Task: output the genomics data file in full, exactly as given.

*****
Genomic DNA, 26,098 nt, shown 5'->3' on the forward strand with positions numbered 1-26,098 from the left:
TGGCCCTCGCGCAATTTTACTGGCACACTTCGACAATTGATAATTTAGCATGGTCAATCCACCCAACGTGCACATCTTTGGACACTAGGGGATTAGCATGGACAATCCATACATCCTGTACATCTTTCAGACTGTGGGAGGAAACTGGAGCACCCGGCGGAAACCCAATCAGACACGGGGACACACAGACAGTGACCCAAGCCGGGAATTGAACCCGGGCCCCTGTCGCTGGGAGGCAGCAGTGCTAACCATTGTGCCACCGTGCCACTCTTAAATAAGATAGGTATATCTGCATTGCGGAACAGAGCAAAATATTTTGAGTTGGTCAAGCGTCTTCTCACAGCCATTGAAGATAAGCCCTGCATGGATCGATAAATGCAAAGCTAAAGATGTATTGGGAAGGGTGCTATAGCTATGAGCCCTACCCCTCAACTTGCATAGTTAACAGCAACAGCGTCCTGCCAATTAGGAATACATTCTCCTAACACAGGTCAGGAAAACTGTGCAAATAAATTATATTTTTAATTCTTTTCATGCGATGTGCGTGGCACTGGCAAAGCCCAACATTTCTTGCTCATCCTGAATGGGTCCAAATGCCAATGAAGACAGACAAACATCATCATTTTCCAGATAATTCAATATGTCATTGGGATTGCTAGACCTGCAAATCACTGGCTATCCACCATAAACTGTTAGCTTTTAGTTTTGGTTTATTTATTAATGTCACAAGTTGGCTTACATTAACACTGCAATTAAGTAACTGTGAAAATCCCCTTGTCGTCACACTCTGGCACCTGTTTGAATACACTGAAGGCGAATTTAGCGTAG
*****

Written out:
Genomic DNA, 26,098 nt, shown 5'->3' on the forward strand with positions numbered 1-26,098 from the left:
TGGCCCTCGCGCAATTTTACTGGCACACTTCGACAATTGATAATTTAGCATGGTCAATCCACCCAACGTGCACATCTTTGGACACTAGGGGATTAGCATGGACAATCCATACATCCTGTACATCTTTCAGACTGTGGGAGGAAACTGGAGCACCCGGCGGAAACCCAATCAGACACGGGGACACACAGACAGTGACCCAAGCCGGGAATTGAACCCGGGCCCCTGTCGCTGGGAGGCAGCAGTGCTAACCATTGTGCCACCGTGCCACTCTTAAATAAGATAGGTATATCTGCATTGCGGAACAGAGCAAAATATTTTGAGTTGGTCAAGCGTCTTCTCACAGCCATTGAAGATAAGCCCTGCATGGATCGATAAATGCAAAGCTAAAGATGTATTGGGAAGGGTGCTATAGCTATGAGCCCTACCCCTCAACTTGCATAGTTAACAGCAACAGCGTCCTGCCAATTAGGAATACATTCTCCTAACACAGGTCAGGAAAACTGTGCAAATAAATTATATTTTTAATTCTTTTCATGCGATGTGCGTGGCACTGGCAAAGCCCAACATTTCTTGCTCATCCTGAATGGGTCCAAATGCCAATGAAGACAGACAAACATCATCATTTTCCAGATAATTCAATATGTCATTGGGATTGCTAGACCTGCAAATCACTGGCTATCCACCATAAACTGTTAGCTTTTAGTTTTGGTTTATTTATTAATGTCACAAGTTGGCTTACATTAACACTGCAATTAAGTAACTGTGAAAATCCCCTTGTCGTCACACTCTGGCACCTGTTTGAATACACTGAAGGCGAATTTAGCGTAG